Charlotte Higgins: Why Greek Myths Still Matter
- Sun 29 Aug 13:00 - 14:00
- The New York Times Theatre (in Sculpture Court)
Pay what you can to watch online. Available live, then on-demand until 23:59 on Thursday 30 September.
Attend in person
The Guardian’s chief culture writer has enjoyed enormous success in recent years by combining a formidable talent for smart journalism with her abiding love of the Classics. The resulting books include Under Another Sky, in which she journeyed around Roman Britain in an old camper van, and Red Thread, an uncategorisable memoir-cum-meditation on the meaning of mazes and labyrinths. Now comes her most ambitious work to date, Greek Myths: A New Retelling, which features drawings by Turner Prize-winning artist Chris Ofili. Here she recounts well-known Greek myths as if they were actual scenes being woven into textiles, by women who feature prominently in them. Athena and Andromache, Philomena and Penelope all appear, with each tale offering a fantastical, ripping yarn full of powerful witches and unpredictable gods. These stories retain their power centuries after their first telling because they excavate the very essence and extremes of human experience. Today she discusses her landmark project.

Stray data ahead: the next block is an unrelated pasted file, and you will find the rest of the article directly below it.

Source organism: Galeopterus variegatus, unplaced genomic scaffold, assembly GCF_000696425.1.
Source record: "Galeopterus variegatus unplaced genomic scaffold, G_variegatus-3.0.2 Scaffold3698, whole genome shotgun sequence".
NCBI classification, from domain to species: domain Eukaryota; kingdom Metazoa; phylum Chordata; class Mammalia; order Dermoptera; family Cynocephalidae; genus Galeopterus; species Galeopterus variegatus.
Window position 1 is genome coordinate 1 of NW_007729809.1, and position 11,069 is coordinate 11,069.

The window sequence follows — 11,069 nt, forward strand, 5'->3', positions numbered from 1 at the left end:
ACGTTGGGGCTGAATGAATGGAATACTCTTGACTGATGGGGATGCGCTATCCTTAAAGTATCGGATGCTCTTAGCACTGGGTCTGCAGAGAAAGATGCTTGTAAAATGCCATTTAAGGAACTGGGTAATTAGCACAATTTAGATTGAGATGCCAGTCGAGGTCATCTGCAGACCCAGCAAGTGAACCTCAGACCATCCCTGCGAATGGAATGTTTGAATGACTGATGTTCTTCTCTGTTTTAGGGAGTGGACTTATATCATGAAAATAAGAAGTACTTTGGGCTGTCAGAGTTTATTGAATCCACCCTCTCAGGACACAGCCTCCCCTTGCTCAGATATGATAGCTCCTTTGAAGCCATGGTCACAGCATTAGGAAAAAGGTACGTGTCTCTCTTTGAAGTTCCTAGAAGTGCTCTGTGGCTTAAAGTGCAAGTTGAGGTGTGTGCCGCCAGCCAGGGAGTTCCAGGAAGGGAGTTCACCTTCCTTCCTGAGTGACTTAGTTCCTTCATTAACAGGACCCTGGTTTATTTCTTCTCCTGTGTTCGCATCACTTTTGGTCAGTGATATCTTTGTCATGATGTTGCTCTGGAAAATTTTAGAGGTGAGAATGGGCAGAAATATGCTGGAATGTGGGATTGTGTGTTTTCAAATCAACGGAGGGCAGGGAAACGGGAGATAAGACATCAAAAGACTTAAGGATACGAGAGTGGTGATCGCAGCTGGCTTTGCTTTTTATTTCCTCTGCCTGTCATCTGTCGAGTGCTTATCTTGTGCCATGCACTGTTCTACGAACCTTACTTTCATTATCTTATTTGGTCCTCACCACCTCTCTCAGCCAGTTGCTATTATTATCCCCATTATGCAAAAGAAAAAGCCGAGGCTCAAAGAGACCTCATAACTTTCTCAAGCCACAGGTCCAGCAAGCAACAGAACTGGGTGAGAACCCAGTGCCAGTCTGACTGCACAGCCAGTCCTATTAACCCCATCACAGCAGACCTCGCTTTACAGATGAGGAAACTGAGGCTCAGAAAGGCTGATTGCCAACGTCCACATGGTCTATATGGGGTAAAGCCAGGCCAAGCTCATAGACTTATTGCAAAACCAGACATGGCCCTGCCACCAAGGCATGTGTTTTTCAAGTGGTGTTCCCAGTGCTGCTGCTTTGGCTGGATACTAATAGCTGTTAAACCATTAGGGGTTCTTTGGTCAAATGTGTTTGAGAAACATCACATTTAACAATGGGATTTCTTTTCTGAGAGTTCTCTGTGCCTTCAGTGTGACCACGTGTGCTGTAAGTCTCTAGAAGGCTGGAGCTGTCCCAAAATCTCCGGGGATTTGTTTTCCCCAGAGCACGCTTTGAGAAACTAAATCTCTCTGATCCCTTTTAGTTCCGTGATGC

This is a live event, with an author Q&A. If buying a ticket to watch the event in-person, the author will be on stage, in the venue. After the event, Charlotte Higgins will be doing an in-person book signing on the Festival site.